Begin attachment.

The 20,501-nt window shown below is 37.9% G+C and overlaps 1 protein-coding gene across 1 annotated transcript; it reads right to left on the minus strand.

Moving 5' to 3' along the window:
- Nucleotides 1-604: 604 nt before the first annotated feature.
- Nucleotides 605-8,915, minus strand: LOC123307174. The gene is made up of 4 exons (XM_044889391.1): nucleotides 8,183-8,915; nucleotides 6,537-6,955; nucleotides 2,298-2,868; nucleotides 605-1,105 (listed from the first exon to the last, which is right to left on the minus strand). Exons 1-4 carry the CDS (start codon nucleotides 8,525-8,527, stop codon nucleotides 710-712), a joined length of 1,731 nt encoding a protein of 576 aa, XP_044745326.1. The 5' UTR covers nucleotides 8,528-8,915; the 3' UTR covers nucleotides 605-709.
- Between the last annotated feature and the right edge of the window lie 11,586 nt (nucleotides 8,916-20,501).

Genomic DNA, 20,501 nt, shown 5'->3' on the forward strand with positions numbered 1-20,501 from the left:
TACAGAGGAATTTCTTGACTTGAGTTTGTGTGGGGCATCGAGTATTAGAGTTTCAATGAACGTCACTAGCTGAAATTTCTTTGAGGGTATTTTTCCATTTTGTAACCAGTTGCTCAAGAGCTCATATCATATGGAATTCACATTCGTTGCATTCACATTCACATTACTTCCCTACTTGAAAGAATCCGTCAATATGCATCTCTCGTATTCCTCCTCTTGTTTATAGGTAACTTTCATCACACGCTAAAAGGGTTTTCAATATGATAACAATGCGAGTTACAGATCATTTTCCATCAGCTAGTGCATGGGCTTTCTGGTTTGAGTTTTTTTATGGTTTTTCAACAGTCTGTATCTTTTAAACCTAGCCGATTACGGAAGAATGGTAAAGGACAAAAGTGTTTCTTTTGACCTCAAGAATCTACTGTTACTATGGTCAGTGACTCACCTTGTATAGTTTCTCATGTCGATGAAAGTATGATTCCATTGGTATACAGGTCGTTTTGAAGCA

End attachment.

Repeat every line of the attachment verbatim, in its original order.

The 20,501-nt window shown below is 37.9% G+C and overlaps 1 protein-coding gene across 1 annotated transcript; it reads right to left on the minus strand.

Moving 5' to 3' along the window:
- Nucleotides 1-604: 604 nt before the first annotated feature.
- Nucleotides 605-8,915, minus strand: LOC123307174. The gene is made up of 4 exons (XM_044889391.1): nucleotides 8,183-8,915; nucleotides 6,537-6,955; nucleotides 2,298-2,868; nucleotides 605-1,105 (listed from the first exon to the last, which is right to left on the minus strand). Exons 1-4 carry the CDS (start codon nucleotides 8,525-8,527, stop codon nucleotides 710-712), a joined length of 1,731 nt encoding a protein of 576 aa, XP_044745326.1. The 5' UTR covers nucleotides 8,528-8,915; the 3' UTR covers nucleotides 605-709.
- Between the last annotated feature and the right edge of the window lie 11,586 nt (nucleotides 8,916-20,501).

Genomic DNA, 20,501 nt, shown 5'->3' on the forward strand with positions numbered 1-20,501 from the left:
TACAGAGGAATTTCTTGACTTGAGTTTGTGTGGGGCATCGAGTATTAGAGTTTCAATGAACGTCACTAGCTGAAATTTCTTTGAGGGTATTTTTCCATTTTGTAACCAGTTGCTCAAGAGCTCATATCATATGGAATTCACATTCGTTGCATTCACATTCACATTACTTCCCTACTTGAAAGAATCCGTCAATATGCATCTCTCGTATTCCTCCTCTTGTTTATAGGTAACTTTCATCACACGCTAAAAGGGTTTTCAATATGATAACAATGCGAGTTACAGATCATTTTCCATCAGCTAGTGCATGGGCTTTCTGGTTTGAGTTTTTTTATGGTTTTTCAACAGTCTGTATCTTTTAAACCTAGCCGATTACGGAAGAATGGTAAAGGACAAAAGTGTTTCTTTTGACCTCAAGAATCTACTGTTACTATGGTCAGTGACTCACCTTGTATAGTTTCTCATGTCGATGAAAGTATGATTCCATTGGTATACAGGTCGTTTTGAAGCA